The Babylonian and Assyrian religions were almost identical. The main difference between them was that Assur was the main god of the Assyrian religion, while Marduk was the main god of the Babylonian religion. But they were effectively the same god. In many ways it resembled Greco-Roman paganism, where the Greeks and the Romans acknowledged and worshipped the same basic pantheon, acknowledged the validity of each other’s gods, oracles and prophets and had considerable respect for the older of the two religions. Babylon was a city sacred to Marduk and the Assyrians respected its sacred status. Thus, when Tiglath-Pileser III was crowned in Babylon he took care to observe the proper ceremonies, including the great New Year Festival (known as the Akitu). This was a twelve day ceremony where the statue of the god Marduk would be taken out from the Esagila sanctuary and lodged in the Etemenanki ziggurat to recreate the Babylonian creation myth. During this period the king would approach and be stripped of his finery and ritually humiliated before the god before rising having been imbued with the power and legitimacy of the god. For Tiglath-Pileser III to have conquered his enemies in all directions and then to have undertaken this ceremony for two years in succession must have been seen as the crowning glory of the new Assyrian world order.

730: Bel-lu-dari, of Tille, in the land.
729: Liphur-ilu, of Habruri, the king took the hands of Bel.
728: Dur-Ashur, of Tushhan,to Hi[...]; the king took the hands of Bel.

Eponym List of Assyria showing Tiglath-Pileser III observing ceremonies in Babylon

While Tiglath-Pileser was solidifying his control over Babylonia, another conquest was taking place elsewhere in the world. Piye, king of Kush, to the south of Egypt, had exercised a loose control over the Egyptian and Libyan princes to the north of Egypt.  While Thebes was under the effective control of the Kushites, the Nile Delta region was controlled by a number of tiny kingdoms that were often no more than city-states. Around the year 728, if the sources are to be believed, the kings of the Nile Delta formed a coalition to resist the Kushites. They followed a ruler of the city of Sais called Tefnakht who brought together the warring kings to attack the city of Heracleopolis. The war that followed between these kings and Piye is documented in an extraordinary stela that has been preserved so we can follow the events in great detail.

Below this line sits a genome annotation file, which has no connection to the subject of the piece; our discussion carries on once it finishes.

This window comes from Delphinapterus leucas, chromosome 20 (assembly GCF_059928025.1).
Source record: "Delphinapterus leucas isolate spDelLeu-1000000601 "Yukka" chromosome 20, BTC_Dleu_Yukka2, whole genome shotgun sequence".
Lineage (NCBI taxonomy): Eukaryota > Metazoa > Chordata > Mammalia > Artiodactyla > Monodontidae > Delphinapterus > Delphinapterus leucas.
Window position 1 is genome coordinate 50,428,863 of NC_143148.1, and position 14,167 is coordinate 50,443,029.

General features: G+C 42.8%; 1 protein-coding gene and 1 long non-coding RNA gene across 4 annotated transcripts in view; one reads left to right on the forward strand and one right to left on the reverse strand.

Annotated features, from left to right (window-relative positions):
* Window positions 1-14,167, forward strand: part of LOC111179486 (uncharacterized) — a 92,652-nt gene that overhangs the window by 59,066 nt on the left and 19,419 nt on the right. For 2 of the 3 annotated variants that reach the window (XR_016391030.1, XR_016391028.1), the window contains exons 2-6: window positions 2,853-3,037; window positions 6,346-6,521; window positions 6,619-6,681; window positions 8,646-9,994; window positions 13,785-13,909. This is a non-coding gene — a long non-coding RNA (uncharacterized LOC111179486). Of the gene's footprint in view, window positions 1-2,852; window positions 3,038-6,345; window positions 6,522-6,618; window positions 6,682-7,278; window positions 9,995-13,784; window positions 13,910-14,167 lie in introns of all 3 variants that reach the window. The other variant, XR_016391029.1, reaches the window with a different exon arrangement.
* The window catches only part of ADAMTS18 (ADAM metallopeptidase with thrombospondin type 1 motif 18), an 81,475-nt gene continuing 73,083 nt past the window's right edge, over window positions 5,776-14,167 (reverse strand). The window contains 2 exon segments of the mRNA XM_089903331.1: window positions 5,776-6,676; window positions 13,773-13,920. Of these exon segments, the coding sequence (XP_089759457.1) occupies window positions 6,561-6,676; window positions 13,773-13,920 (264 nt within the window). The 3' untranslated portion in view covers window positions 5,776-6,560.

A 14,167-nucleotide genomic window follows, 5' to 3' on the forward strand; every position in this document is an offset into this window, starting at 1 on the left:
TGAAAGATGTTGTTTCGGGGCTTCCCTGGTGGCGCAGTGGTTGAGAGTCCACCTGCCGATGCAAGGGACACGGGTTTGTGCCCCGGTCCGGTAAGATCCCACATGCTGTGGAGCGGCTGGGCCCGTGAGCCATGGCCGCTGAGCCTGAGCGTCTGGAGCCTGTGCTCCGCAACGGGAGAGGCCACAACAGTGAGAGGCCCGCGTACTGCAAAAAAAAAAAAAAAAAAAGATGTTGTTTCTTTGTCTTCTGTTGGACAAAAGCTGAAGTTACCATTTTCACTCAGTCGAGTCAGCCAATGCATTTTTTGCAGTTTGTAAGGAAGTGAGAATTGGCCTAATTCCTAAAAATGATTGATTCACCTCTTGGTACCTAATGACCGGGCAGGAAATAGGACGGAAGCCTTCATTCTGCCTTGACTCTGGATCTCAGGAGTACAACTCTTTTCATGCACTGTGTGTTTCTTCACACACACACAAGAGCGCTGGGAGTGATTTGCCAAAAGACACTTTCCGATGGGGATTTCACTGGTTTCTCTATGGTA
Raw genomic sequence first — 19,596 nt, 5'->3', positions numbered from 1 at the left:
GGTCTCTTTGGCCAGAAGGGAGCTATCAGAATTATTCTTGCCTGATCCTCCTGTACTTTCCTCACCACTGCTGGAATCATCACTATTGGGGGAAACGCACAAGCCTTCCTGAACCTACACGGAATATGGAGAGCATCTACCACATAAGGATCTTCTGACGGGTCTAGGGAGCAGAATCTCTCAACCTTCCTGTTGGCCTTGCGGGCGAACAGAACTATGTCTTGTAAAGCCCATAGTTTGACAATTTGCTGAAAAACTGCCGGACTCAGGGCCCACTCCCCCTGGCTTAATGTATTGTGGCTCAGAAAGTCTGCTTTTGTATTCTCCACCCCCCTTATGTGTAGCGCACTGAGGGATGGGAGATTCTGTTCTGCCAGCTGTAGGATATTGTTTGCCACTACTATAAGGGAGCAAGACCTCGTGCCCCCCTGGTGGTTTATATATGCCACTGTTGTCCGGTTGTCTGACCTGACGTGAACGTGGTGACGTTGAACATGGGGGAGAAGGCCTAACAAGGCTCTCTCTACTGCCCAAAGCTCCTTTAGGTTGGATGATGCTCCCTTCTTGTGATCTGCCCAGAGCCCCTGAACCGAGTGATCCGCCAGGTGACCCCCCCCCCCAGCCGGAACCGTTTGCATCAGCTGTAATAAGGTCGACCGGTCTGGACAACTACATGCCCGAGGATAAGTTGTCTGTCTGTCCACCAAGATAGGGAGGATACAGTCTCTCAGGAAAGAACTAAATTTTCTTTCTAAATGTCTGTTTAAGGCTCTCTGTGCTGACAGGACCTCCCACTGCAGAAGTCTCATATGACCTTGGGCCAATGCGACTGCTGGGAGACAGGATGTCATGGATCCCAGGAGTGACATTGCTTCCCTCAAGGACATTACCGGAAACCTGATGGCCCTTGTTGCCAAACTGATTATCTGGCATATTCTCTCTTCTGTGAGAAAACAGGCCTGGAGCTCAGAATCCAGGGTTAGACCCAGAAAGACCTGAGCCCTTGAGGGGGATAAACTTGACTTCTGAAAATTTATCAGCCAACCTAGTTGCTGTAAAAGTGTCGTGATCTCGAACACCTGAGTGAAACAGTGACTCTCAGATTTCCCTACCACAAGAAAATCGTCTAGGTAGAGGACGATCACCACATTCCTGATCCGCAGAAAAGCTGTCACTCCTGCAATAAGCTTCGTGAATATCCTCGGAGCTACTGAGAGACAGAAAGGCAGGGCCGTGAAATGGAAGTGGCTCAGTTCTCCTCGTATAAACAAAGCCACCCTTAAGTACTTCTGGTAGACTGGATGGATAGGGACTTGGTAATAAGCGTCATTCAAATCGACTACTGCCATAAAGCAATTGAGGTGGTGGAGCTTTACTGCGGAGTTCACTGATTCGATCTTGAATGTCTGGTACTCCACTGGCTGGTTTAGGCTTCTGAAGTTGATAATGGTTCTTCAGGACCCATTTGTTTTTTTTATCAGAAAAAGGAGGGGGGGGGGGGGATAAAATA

Tefnakht has seized the whole west from the back-lands to Ithtowe, coming southward with a numerous army, while the Two Lands (Upper and Lower Egypt) are united behind him, and the princes and rulers of walled towns are as dogs at his heels.
Piye Stela

The city of Hermopolis was loyal to Tefnakht so the commanders of the Kushite army in Egypt were ordered to move north past the city of Thebes, observe the rituals of Amun to strengthen the army and then attack the city of Hermopolis while Piye gathered troops in his capital of Napata. A river battle was fought with ships on the Nile north of Hermopolis where the Kushite commanders were victorious. They pushed further north, leaving Hermopolis behind to fight the rebels near Heracleopolis. They faced six rulers and a host of smaller chieftains in battle. The Kushites crossed the river early in the morning and routed their foes who fled along the river to the north and south.

They sailed down-stream upon the river, they found many ships coming up-streams bearing soldiers, sailors, and commanders, every valiant man of the Northland, equipped with weapons of war, to fight against the army of his majesty.
Piye Stela

Ruins of a temple at Thebes